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The task:

You will receive several input lines in one of the following formats:

  • "{card} - {sport} - {price}"
  • "check {card}"

The card and sport are strings. Price will be a floating point number. You need to keep track of every card. When you receive a card, a sport and a price, register the card in the database if it isn't present, otherwise add the sport and the price. If the card already contains the sport, you need to overwrite the price. If you receive "check {card}" you need to check if the card is available or not and print it on the console in the format:

"{card} is available!" if the card is present and

"{card} is not available!" if the card is not present

You should end your program when you receive the command "end". At that point you should print the cards, ordered by sports’ count in desecending order. Foreach card print their sport and price ordered by sports’ name.

Examples

My Solution

using System;
using System.Collections.Generic;
using System.Linq;
using System.Text.RegularExpressions;

class Program
{
    class Card
    {
        public Card(string n, string s, double p)
        {
            name = n;
            addSport(s, p);
        }
        public void addSport(string sportName, double price)
        {
            if (sportPriceInfo.ContainsKey(sportName))
            {
                sportPriceInfo[sportName] = price;
            }
            else
            {
                sportCount++;
                sportPriceInfo.Add(sportName, price);
            }
        }
        public string name;
        public int sportCount = 0;
        Dictionary<string, double> sportPriceInfo = new Dictionary<string, double>();
        public void showInfo()
        {
            Console.WriteLine(name + ':');
            var sortedDictionary = from pair in sportPriceInfo
                                   orderby pair.Key ascending
                                   select pair;
            foreach (var item in sortedDictionary)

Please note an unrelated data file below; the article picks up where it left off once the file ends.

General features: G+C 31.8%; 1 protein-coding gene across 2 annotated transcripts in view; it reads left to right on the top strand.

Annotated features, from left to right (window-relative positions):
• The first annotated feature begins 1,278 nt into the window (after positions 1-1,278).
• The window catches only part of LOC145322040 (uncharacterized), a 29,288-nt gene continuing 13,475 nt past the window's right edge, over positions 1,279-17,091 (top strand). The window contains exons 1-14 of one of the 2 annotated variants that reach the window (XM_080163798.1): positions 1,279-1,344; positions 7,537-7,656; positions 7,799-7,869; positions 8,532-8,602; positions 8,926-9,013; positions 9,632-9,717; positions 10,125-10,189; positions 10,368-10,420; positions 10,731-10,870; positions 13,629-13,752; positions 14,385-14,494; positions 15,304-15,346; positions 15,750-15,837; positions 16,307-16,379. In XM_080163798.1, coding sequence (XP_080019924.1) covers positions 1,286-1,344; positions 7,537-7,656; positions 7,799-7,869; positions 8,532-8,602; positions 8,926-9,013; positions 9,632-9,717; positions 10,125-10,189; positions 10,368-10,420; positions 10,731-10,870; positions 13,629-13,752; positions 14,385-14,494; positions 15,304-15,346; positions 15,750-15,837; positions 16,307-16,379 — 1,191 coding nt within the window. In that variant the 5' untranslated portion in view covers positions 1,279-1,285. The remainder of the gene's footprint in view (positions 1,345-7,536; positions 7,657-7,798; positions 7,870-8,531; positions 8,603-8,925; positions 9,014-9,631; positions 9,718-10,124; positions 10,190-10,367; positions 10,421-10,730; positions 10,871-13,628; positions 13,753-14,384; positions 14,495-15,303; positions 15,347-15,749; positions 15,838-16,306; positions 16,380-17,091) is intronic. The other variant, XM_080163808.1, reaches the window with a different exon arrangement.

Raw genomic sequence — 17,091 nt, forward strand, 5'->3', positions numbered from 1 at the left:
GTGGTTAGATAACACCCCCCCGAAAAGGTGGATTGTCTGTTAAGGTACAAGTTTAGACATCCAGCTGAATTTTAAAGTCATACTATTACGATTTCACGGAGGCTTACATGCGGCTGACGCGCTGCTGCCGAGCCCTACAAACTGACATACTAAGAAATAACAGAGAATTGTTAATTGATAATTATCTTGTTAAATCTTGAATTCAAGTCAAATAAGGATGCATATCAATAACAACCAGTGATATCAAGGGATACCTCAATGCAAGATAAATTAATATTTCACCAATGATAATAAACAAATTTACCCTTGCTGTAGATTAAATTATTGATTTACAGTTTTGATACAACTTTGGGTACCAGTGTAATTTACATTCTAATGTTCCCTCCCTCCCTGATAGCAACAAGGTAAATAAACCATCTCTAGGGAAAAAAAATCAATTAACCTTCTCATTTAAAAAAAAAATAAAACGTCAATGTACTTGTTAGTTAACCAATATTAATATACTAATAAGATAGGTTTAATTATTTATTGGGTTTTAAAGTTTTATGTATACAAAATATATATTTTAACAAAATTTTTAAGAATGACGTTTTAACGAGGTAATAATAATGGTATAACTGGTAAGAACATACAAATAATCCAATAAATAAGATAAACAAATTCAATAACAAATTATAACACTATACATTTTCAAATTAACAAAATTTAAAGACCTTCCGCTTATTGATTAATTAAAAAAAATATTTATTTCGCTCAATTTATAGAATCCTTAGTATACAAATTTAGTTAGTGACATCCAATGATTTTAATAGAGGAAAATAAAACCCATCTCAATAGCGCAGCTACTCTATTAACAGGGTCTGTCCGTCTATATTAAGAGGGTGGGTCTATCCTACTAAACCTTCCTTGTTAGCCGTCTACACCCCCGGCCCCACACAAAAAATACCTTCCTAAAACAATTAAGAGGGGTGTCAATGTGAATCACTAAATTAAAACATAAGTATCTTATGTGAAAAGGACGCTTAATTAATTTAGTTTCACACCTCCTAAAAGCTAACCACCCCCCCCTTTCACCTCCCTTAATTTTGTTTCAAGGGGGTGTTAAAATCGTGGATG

{
                Console.WriteLine("  -{0} - {1:0.00}", item.Key, item.Value);
            }
        }
    }
    class Database
    {
        List<Card> allCards = new List<Card>();
        public void addCard(string n, string s, double p)
        {
            int cardIndex = isCardPresent(n);
            if (cardIndex >= 0)
            {
                allCards[cardIndex].addSport(s, p);
            }
            else
            {
                allCards.Add(new Card(n, s, p));
            }
        }
        public void checkCard(string n)
        {
            if (isCardPresent(n) >= 0)
            {
                Console.WriteLine(n + " is available!");
            }
            else
            {
                Console.WriteLine(n + " is not available!");
            }
        }
        private int isCardPresent(string n)
        {
            //returns the index of the matched item, otherwise returns -1
            int cardIndex = -1;
            for (int i = 0; i < allCards.Count; i++)
            {
                if (allCards[i].name == n)
                {
                    cardIndex = i;
                    break;
                }
            }
            return cardIndex;
        }
        public void showDataBase()
        {
            List<Card> sortedCards = allCards.OrderByDescending(o => o.sportCount).ToList();
            foreach (var card in sortedCards)
            {
                card.showInfo();
            }
        }
    }
    static void Main()
    {
        string line;
        Database db = new Database();
        Match lineSplit;
        while ((line = Console.ReadLine()) != "end")
        {
            if (Regex.IsMatch(line, @"^(\w+) - (\w+) - (\d+.\d+)\b$"))
            {
                lineSplit = Regex.Match(line, @"^(\w+) - (\w+) - (\d+.\d+)\b$");
                string inputName = lineSplit.Groups[1].Value;
                string inputSport = lineSplit.Groups[2].Value;
                double inputPrice = double.Parse(lineSplit.Groups[3].Value);
                db.addCard(inputName, inputSport, inputPrice);
            }
            else
            {
                lineSplit = Regex.Match(line, @"^check (\w+)\b$");
                db.checkCard(lineSplit.Groups[1].Value);
            }
        }
        db.showDataBase();
    }
}
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6
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  public void addSport(string sportName, double price)
  {
     ...

and

  public string name;

In general the convention in C# is that all public members are named with PascalCase:

public void AddSport(..)

and

public string Name;

Where private members or local variables are named with camelCase:

private int sportCount = 0;

  public int sportCount = 0;

Counting the sports with a separate variable is unnecessary and error prone. Instead rely on the Count member of the sportPriceInfo Dictionary: